Google Latitude requires a Google account to sign in; then the user can easily invite friends from an existing list of contacts or by entering their email addresses. Within Latitude users can call, SMS, IM, or email each other. Latitude is also integrated with Google instant messaging service, Google Talk, as well as iGoogle, a personalized Google web page.
In the same way it does for Google Maps, Google uses for Latitude its geolocation web service, MyLocation, which blends GPS and Wi-Fi (if available on the phone) and Cell-iD. On The PC screen (iGoogle) the location can also be updated via Wi-Fi posiitoning.
Because this application can continuously send out the location of the user, Google has been working hard on its privacy settings. As a result, the application offers a wide choice to broadcast the location. It can be set up in automatic mode with the most accurate location, manually, limited to a city level or completely disabled; each of these choices can be defined for a particular friend. In addition to that, friends can of course be banned from the whole application. (Watch the video below for more details).
To avoid the usual “Big Brother” fears, Google also insists on the fact that: “Only the last location sent to Google Latitude - either automatically updated or manually entered - is stored in our servers. If you turn off Google Latitude or hide your location, no location is stored by Google”.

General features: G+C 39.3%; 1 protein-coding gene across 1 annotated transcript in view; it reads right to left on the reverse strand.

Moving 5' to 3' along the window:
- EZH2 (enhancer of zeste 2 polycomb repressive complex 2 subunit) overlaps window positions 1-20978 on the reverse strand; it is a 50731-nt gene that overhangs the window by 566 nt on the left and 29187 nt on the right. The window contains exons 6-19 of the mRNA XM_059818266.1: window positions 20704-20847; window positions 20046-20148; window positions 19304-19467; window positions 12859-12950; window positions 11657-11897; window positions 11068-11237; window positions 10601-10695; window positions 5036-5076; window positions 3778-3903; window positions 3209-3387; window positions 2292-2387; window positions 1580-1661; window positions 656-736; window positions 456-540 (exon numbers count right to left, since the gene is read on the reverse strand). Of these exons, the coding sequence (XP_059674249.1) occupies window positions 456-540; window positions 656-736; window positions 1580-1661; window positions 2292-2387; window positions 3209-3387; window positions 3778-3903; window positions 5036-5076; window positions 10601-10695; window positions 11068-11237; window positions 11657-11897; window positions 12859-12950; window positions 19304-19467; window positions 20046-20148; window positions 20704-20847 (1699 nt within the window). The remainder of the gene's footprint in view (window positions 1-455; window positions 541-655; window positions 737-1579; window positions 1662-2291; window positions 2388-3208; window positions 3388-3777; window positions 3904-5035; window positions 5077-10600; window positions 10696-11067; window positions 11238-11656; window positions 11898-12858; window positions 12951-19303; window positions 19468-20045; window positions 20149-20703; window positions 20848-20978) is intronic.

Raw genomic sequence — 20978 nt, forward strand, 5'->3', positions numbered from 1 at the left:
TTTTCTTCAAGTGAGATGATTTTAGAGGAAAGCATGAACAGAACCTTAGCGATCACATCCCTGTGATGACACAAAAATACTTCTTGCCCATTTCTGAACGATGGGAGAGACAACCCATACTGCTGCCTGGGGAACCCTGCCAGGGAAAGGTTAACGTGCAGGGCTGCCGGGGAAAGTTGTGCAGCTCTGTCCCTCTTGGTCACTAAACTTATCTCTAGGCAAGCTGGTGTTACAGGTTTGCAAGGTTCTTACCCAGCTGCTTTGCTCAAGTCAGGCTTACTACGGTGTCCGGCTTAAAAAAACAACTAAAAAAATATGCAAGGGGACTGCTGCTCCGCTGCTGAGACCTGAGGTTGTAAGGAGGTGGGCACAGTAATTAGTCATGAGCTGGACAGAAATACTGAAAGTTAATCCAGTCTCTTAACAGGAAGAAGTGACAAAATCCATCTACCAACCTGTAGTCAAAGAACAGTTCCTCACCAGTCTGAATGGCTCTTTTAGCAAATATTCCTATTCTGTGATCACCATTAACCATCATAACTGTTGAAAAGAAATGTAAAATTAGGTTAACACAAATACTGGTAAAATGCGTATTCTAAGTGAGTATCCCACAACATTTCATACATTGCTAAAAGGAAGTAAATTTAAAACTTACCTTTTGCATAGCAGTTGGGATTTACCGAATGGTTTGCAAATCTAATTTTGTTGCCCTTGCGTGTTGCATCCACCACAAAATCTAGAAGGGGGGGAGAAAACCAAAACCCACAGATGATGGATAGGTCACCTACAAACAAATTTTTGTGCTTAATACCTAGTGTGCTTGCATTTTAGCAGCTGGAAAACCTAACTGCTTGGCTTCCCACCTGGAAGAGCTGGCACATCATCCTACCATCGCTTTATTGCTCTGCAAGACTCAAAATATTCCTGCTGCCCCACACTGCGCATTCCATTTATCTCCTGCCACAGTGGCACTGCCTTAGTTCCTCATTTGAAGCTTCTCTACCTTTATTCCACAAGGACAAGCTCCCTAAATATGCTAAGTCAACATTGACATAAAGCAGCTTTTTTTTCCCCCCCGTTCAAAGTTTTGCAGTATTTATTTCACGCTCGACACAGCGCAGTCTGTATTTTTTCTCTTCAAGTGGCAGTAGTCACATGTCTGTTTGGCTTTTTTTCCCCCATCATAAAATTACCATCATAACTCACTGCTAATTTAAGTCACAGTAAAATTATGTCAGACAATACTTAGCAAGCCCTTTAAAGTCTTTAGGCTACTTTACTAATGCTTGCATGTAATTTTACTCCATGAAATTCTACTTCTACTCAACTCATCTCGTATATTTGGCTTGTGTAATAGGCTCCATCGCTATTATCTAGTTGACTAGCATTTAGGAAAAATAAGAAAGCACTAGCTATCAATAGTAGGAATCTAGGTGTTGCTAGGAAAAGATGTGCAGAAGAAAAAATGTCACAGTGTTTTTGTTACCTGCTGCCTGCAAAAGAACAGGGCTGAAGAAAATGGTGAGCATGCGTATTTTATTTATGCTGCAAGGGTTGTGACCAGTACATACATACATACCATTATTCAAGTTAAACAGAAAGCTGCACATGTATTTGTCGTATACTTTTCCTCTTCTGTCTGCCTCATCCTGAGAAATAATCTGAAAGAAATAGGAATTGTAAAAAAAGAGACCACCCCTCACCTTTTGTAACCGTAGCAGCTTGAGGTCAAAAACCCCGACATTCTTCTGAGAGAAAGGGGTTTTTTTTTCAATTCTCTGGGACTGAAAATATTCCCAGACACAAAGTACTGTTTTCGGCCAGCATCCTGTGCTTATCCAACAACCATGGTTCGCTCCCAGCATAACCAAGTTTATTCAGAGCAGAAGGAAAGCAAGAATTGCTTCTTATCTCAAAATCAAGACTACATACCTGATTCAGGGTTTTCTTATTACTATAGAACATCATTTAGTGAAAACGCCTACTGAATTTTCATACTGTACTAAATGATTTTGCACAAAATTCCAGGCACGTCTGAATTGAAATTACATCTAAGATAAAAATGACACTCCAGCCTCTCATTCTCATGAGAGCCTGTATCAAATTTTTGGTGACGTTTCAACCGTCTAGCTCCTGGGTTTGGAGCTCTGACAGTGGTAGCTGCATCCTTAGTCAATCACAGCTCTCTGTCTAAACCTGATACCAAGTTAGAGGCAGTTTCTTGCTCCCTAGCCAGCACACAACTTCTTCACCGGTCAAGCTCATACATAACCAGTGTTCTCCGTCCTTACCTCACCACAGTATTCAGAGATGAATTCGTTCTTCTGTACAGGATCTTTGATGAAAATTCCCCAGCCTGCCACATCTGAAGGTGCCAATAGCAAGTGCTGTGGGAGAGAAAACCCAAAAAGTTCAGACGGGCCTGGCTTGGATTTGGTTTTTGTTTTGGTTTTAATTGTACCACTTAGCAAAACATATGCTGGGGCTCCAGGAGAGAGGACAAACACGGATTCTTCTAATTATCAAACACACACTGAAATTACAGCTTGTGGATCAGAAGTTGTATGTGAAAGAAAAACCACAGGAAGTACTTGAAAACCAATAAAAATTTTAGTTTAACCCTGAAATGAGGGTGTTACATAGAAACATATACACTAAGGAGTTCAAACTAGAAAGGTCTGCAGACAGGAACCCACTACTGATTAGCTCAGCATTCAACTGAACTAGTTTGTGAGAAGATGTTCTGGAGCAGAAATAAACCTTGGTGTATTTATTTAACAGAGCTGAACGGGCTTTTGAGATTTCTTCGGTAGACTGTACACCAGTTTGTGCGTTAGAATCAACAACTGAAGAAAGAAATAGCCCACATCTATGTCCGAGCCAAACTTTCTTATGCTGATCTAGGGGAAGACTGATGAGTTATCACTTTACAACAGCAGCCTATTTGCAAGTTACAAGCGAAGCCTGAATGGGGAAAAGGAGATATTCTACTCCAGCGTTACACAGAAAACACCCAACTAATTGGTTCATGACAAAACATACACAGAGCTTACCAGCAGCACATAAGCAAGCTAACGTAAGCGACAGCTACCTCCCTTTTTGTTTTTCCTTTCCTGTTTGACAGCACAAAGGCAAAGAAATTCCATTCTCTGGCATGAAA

Interestingly, Google is launching this new service one month after announcing it will shut down Dodgeball, another friend finder service it acquired in 2005 and never bothered to really take to the next level with sufficient investments.
But this time we can expect Google will have more success because it will leverage on the existing Google Maps - and to a certain degree Google Talk - users. In addition to that, and probably even more important, Google will build its user base on the existing partnerships it has developed with wireless operators and handset manufacturers which already offer Google Maps to their customers.
With the launch of Latitude, competing friend finder applications such as Loopt, Whrrl, WHERE, Brightkite, GyPSii and others will now have some serious competition. Even for the well VC-funded start-up among them, launching in 27 countries and supporting 42 languages on multiple devices is today an unachievable dream.
However, it is important to notice a difference here with Latitude. Indeed, these location-based social networks are more than friend finders because their users can share content: geo-tagged pictures and videos, post-its, reviews, etc… In addition, many of them are open to the big league of web-based social networks such as MySpace and Facebook or blogging platforms such as Twitter. Their users can automatically distribute content and location to their pages across these services.
At the current stage of this market it is difficult to clearly evaluate what users are really looking for among the various services offered by these platforms.